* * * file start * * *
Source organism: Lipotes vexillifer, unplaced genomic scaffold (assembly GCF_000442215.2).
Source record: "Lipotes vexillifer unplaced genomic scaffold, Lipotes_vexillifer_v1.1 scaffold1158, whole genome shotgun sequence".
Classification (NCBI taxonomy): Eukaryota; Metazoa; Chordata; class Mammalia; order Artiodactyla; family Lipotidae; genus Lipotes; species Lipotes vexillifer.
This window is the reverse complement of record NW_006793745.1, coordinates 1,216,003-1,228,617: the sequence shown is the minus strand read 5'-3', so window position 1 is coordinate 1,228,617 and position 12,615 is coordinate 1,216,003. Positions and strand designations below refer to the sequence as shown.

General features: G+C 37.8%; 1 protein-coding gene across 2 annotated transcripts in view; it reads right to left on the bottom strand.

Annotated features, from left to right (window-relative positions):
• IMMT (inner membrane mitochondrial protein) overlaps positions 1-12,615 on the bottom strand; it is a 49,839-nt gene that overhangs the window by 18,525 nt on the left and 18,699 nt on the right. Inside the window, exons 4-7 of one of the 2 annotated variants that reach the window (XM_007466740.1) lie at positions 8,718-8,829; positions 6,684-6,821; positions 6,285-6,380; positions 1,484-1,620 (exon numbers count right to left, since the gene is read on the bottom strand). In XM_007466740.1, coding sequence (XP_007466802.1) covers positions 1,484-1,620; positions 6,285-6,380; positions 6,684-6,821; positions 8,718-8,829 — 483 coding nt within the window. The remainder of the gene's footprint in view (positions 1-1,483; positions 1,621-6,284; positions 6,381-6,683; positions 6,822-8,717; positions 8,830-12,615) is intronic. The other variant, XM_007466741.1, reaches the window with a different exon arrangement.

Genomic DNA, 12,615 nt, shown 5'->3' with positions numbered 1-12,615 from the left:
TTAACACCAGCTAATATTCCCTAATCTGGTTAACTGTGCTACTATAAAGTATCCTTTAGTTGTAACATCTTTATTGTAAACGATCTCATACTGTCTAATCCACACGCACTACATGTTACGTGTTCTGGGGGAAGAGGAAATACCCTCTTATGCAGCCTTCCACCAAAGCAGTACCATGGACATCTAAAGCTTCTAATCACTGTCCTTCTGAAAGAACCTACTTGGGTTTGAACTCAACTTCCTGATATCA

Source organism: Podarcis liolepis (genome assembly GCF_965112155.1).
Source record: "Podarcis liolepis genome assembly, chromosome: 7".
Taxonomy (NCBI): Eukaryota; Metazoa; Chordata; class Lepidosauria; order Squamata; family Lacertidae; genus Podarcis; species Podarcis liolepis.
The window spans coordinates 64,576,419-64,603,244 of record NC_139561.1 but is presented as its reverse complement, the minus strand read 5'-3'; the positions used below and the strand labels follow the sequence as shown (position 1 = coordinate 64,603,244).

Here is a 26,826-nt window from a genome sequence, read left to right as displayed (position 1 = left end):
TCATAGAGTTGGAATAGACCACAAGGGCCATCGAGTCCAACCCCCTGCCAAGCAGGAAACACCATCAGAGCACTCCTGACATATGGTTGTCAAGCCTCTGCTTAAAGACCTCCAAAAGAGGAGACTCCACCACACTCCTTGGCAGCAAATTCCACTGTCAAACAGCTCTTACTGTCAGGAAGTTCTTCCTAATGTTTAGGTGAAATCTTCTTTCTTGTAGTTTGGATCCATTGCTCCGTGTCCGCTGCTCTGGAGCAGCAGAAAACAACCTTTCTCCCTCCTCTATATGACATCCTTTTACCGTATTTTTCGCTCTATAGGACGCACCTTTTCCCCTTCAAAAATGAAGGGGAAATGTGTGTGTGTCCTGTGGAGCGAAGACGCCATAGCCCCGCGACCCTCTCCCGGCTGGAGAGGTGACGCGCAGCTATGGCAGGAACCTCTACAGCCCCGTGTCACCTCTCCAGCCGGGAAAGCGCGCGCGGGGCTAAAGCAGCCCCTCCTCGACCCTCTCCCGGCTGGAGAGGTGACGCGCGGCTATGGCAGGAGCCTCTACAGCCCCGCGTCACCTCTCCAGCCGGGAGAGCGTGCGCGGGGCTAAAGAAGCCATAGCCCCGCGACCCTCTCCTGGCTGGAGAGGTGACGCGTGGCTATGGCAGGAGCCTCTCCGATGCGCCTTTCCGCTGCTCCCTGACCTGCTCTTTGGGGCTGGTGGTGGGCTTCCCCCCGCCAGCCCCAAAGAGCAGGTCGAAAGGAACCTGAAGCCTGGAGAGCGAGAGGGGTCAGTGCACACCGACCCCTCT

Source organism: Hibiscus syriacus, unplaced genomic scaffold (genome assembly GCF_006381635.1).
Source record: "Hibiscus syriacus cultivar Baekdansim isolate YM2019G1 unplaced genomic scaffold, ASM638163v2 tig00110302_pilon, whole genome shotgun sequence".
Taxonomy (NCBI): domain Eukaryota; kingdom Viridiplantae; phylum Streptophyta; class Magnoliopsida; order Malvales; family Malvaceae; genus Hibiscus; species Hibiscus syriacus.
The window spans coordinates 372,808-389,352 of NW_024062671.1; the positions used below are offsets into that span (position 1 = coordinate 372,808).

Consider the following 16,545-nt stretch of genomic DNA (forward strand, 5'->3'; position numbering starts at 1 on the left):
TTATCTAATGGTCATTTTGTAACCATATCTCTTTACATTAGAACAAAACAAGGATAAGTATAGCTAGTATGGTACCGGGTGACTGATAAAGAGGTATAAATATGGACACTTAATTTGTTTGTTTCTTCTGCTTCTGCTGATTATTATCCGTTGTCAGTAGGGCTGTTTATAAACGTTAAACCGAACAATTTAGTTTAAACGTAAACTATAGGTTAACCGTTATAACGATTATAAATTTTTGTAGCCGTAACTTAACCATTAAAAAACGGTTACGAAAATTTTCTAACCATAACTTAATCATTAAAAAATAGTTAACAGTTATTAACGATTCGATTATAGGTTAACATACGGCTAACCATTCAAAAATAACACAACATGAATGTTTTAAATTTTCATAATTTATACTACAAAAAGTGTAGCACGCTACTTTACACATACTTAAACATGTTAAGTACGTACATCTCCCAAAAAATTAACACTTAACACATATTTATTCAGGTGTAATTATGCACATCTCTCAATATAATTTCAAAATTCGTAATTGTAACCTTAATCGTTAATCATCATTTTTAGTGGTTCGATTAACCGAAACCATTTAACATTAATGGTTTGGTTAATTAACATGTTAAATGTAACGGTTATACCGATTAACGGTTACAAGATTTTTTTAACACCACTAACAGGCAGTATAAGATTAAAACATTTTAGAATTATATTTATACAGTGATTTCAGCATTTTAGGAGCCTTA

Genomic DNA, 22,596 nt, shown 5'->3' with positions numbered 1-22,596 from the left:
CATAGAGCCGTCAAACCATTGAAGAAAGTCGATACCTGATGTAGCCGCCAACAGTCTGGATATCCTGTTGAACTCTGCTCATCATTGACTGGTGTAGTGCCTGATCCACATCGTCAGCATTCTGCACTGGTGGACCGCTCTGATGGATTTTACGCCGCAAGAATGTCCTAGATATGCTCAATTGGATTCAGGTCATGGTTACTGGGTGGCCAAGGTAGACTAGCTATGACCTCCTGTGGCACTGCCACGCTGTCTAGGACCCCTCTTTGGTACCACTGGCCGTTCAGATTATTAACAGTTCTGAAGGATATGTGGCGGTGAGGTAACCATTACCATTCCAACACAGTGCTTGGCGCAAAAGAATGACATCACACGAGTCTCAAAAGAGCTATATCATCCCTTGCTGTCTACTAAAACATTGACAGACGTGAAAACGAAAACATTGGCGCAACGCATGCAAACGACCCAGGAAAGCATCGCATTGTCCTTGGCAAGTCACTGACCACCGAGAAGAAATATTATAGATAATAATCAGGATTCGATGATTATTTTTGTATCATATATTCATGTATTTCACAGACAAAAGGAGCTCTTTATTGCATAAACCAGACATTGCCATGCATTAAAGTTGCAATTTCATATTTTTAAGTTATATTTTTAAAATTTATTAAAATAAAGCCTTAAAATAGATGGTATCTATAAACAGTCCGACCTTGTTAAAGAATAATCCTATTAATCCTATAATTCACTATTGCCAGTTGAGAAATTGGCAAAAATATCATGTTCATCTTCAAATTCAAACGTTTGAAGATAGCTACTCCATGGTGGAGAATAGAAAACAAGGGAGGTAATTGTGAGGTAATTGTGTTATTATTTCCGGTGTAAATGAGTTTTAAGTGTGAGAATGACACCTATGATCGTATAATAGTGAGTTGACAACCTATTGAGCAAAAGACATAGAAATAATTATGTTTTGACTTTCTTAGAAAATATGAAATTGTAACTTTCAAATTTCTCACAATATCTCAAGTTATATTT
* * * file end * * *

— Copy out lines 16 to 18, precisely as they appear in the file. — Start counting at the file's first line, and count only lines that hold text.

Source organism: Hibiscus syriacus, unplaced genomic scaffold (genome assembly GCF_006381635.1).
Source record: "Hibiscus syriacus cultivar Baekdansim isolate YM2019G1 unplaced genomic scaffold, ASM638163v2 tig00110302_pilon, whole genome shotgun sequence".
Taxonomy (NCBI): domain Eukaryota; kingdom Viridiplantae; phylum Streptophyta; class Magnoliopsida; order Malvales; family Malvaceae; genus Hibiscus; species Hibiscus syriacus.